Our Code is the ultimate responsibility of the IMPRESS Board. The Code Committee is composed of experts who are responsible for advising the Board on the Code, and for drafting our guidance on the Code. The Committee was recruited through a fair and open process.
Code Committee Members
It includes ex officio members: IMPRESS Chair Walter Merricks, IMPRESS Board members Andrea Wills (who chairs the Committee), Iain Christie, Emma Jones, and IMPRESS CEO Jonathan Heawood.
The other members of the IMPRESS Code Committee are:
Vanessa Baird, Co-Editor of New Internationalist magazine. Her journalistic career, spanning four decades, includes local newspapers and radio in the UK and working in Peru during the tumultuous 1980s. As co-editor and writer at New Internationalist, she has focused on issues relating to human rights, and social, economic and environmental justice, publishing in magazines and books. She is an Amnesty International Human Rights Media Award winner and has a keen interest in media independence, ethics and reform.
Mary Fitzgerald, Editor-in-Chief of openDemocracy. Before joining oD she worked for Avaaz, the global campaigning organisation, and is a former Senior Editor of Prospect Magazine. She has written for the Guardian, Observer, New Statesman and others. She sits on the Board of Trustees for Reprieve, the editorial advisory board of Juncture, IPPR's journal of politics and ideas, and the Impress code committee.
Gavin Phillipson, Professor of Law at Durham University and a visiting scholar at the Universities of Melbourne and the LSE. He is author of Media Freedom under the UK Human Rights Act (2006, OUP) and has written over twenty articles and book chapters on media and free speech issues. His work on privacy has been cited by the highest courts in the UK and overseas and he has spoken on media freedom and other issues at leading Universities around the world in the US, Canada, Hong Kong, Singapore, France and the Netherlands. He was the academic member of the Ministry of Justice Working Group on libel reform and his work in that area was cited extensively by Parliament's Joint Committee on Human Rights.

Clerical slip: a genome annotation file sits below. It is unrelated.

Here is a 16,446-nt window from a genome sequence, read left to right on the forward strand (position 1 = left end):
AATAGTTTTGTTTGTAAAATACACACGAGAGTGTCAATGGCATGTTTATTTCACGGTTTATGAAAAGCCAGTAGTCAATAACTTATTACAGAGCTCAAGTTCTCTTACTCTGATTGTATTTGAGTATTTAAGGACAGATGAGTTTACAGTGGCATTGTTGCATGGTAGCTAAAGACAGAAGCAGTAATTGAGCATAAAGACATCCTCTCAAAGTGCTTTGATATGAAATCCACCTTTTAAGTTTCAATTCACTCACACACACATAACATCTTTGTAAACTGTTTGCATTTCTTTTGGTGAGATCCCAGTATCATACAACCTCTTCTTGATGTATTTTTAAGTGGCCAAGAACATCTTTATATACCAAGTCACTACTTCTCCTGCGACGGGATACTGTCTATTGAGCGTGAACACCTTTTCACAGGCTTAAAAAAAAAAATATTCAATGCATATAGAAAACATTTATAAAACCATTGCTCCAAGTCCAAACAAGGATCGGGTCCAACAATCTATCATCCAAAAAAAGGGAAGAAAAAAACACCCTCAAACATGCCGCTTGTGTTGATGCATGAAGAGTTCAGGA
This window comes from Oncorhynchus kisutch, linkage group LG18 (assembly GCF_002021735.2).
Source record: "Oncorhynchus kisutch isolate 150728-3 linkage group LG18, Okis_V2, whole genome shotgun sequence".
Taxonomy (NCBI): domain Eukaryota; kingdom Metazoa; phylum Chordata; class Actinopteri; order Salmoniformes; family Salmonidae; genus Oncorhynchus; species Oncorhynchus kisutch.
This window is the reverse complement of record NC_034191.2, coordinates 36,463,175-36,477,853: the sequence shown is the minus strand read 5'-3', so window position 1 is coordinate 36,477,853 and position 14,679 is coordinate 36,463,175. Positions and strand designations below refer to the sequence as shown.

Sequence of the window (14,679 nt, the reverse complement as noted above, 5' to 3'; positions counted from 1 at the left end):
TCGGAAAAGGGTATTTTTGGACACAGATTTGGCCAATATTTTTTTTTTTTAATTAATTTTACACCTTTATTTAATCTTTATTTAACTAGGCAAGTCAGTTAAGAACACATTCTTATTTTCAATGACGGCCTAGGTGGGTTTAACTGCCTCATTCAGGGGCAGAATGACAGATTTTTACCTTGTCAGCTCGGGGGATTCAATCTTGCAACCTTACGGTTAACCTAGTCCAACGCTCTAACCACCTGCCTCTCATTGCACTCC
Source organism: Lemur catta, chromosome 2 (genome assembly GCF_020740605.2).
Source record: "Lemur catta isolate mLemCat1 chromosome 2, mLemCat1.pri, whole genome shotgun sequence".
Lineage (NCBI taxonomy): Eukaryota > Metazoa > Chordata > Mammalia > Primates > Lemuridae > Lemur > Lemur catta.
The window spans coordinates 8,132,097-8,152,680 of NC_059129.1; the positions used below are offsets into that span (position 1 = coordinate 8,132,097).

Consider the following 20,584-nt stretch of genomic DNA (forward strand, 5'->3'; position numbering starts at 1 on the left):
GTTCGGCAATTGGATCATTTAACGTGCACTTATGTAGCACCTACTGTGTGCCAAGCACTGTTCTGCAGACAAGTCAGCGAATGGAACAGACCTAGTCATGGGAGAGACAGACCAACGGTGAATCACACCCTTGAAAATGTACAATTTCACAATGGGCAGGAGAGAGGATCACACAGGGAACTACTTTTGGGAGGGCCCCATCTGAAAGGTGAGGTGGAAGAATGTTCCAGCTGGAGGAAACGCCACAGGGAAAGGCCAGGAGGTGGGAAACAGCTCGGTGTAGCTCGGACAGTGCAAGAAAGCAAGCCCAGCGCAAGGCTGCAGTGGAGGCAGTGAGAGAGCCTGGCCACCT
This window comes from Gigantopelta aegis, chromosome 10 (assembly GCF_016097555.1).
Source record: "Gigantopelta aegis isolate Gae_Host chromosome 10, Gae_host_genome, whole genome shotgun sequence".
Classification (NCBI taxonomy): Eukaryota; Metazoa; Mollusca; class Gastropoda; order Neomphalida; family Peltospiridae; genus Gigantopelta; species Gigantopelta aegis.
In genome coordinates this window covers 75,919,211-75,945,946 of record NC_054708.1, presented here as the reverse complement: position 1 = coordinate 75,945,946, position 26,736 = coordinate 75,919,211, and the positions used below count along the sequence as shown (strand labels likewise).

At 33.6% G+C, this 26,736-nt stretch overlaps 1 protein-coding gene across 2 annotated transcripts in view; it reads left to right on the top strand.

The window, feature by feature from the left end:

Matt Walsh is head of the department of journalism, media and performance studies at the University of Northampton. Prior to joining the university in 2014, he spent 20 years as a journalist in broadcast and digital media. In 1999, Matt joined ITN from the BBC as a reporter and rose to become deputy editor of the ITV News Channel. He covered stories such as the 9/11 attacks, the Iraq war and the 7/7 suicide bombings. He also executive produced political programmes, including ITV’s coverage of the 2004 American presidential election. In 2006, he moved to The Times to establish the multimedia journalism department before returning to ITN as an executive producer. Matt combines teaching with industry work for international organisations, such as Thomson Reuters and Al Jazeera, and writing a PhD on the impact of social media on political journalism.
Dr Paul Wragg, Associate Professor of Law at the University of Leeds. His research speciality is in press regulation and press freedom. He has written extensively about the Leveson inquiry into press culture and its compatibility with the notion of press freedom. His work has been published in leading journals in the UK and abroad. He was recently cited by the Australian Law Reform Commission in its inquiry into Australian privacy law.
Lorna Woods, Professor of Internet Law at the University of Essex. Professor Woods has extensive experience both as a solicitor in media and ICT law, and as an author publishing in the fields of media law and regulation, and of human rights. She has been involved in numerous studies on media regulation and journalistic freedoms for the European Commission and the Council of Europe. She currently teaches freedom of expression, privacy, EU law and copyright.
Jonathan Collett is an experienced media and communications professional with a strong background in the news industry and press regulation, having worked in high-ranking positions for News International, the Press Complaints Commission and the Advertising Association. Earlier in his career he held senior roles in the Conservative Party, as spokesman for Michael Ancram on foreign affairs and subsequently for Michael Howard as party leader. For six years he was director of the Bruges Group, the pro-Brexit think-tank founded by Margaret Thatcher. He now runs his own consultancy, Jonathan Collett Public Relations Ltd.